Prescription refusal

  LinH 19:18 15 Apr 2010

I was under the impression - obviously mistaken - that once one reached retirement age one was entitled to free prescriptions.


I have recently, at aged 66, been diagnosed with arthritis and found a quite effective gel called Voltaren Emulgel. It's quite expensive at about £20 so I thought I'd get it on presciption via my surgery, only to be informed by my G.P. that, according to the local PCT, if it is available over the counter the patient is expected to buy it so prescription refused! Wonderful, after 50 years of contributions, when you want it you can't have it - unless you are prepared pay for it!

I don't suppose for one instant that the above applies to career benefit applicants, illegal immigrants, so called asylum seekers and anyone else who wants to freeload on our NHS.

Is it no wonder that, albeit that this is just a very, very small example of perceived unfairness, that extremist groups like the BNP continue to flourish.


  wiz-king 19:28 15 Apr 2010

Prescription have to be prescribed by a qualified medical practitioner, there are limits to what each qualification lets you prescribe. There is also a list of medicines that are 'OTC' or GSL which do not need a prescription, it is up to the PHT if they pay for these - most don't.

  wellshgit 19:33 15 Apr 2010

My wife gets this on prescription here in Wales.

  canarieslover 19:43 15 Apr 2010

It is available on line at a much lower cost. I've never used the company, but worth a look.
click here

  LinH 19:49 15 Apr 2010

You are probably right but it doesn't alter the fact that it is still unfair.

A sort of postcode lottery perhaps?

fourm member
This is a completely new situation and no, the only thing my G.P. recommended was 100gram paracetamol twice a day. I was going to Google around to see what I could find out, but your information is extremely useful, many thanks.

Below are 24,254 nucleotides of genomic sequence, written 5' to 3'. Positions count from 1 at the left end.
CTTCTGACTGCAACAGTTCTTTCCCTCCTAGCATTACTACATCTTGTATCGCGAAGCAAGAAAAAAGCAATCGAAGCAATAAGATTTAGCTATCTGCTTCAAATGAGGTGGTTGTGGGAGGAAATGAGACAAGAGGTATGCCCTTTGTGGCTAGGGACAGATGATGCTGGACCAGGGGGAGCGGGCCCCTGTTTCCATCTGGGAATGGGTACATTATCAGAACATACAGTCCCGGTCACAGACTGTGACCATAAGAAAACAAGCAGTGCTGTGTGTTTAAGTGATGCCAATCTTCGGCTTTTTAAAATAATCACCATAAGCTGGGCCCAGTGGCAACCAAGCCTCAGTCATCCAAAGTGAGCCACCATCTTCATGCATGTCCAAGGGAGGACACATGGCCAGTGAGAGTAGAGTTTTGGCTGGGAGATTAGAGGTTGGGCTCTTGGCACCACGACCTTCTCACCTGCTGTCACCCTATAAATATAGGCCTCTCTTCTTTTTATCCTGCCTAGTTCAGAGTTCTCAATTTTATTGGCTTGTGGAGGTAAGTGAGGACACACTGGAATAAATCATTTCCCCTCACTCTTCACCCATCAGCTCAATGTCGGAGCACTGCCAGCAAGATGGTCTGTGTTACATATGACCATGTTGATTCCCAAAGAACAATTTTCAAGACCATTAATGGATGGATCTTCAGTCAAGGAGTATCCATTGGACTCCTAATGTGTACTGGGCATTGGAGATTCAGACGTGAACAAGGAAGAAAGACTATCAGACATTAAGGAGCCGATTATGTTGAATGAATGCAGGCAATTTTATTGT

I did check a few online suppliers, the best (as in funniest) one offered it for sale at £6.50 but wanted £29 postage - err no!

  skeletal 19:50 15 Apr 2010

“Free” prescriptions are a bit of a sore point with me as well. Some years ago my son went to University and like many students took out a student loan. He needed some drugs (very unusual for us, touch wood). There is something about having free prescriptions if you’re a student, or don’t have any income, or something; whatever it was, his friends in almost identical circumstances got free prescriptions. So, my son asked for the same. Oh no, you can’t have free prescriptions because you’ve got some money (the loan). So yes, get into debt (i.e. have negative money) and you can’t have the prescriptions.

And then there was my wife who could not get NHS dental treatment when she was pregnant. Again, perceived wisdom is that pregnant women can have such treatment free.

Go back many many years and my dad went to the doctors for a check-up. “What’s wrong with you?” “Nothing, but I thought it would be good to have a check-up to see if I may be developing problems.”

Doctor went berserk for him “wasting his time”. The NHS is for treating illnesses, not for preventative medicine.

Oh, and I’ve no doubt that the thousands of drunks up and down the country every Friday and Saturday night that end up fighting and getting alcohol poisoning get plenty of free treatment.

Go figure...


  lotvic 20:02 15 Apr 2010

I was precribed Voltarol Emulgel (Diclofenac Diethylammonium) on nhs prescription from GP.
Am now getting a stronger one on prescription Oruvail Gel (2.5% ketoprofen)

Maybe you should ask your GP which alternative gels are available.

  LinH 20:04 15 Apr 2010

Wouldn't even try to's to short!


  LinH 20:08 15 Apr 2010

a valid point and something to go armed with when next I visit my GP.

This has been a useful posting as the replies so far have been very informative.


  morddwyd 20:08 15 Apr 2010

My wife gets standard OTC paracetamol on free prescription, and I have been told I can have one for normal 300 mg aspirin any time I ask.

As pointed out, it's obviously another postcode thing.

  jack 20:13 15 Apr 2010

Doctors make their own rules.
An in depth investigation via the web in what is allowed and not would do no harm and when you find the info to support your case go stick it under the appropriate practitioners nose.

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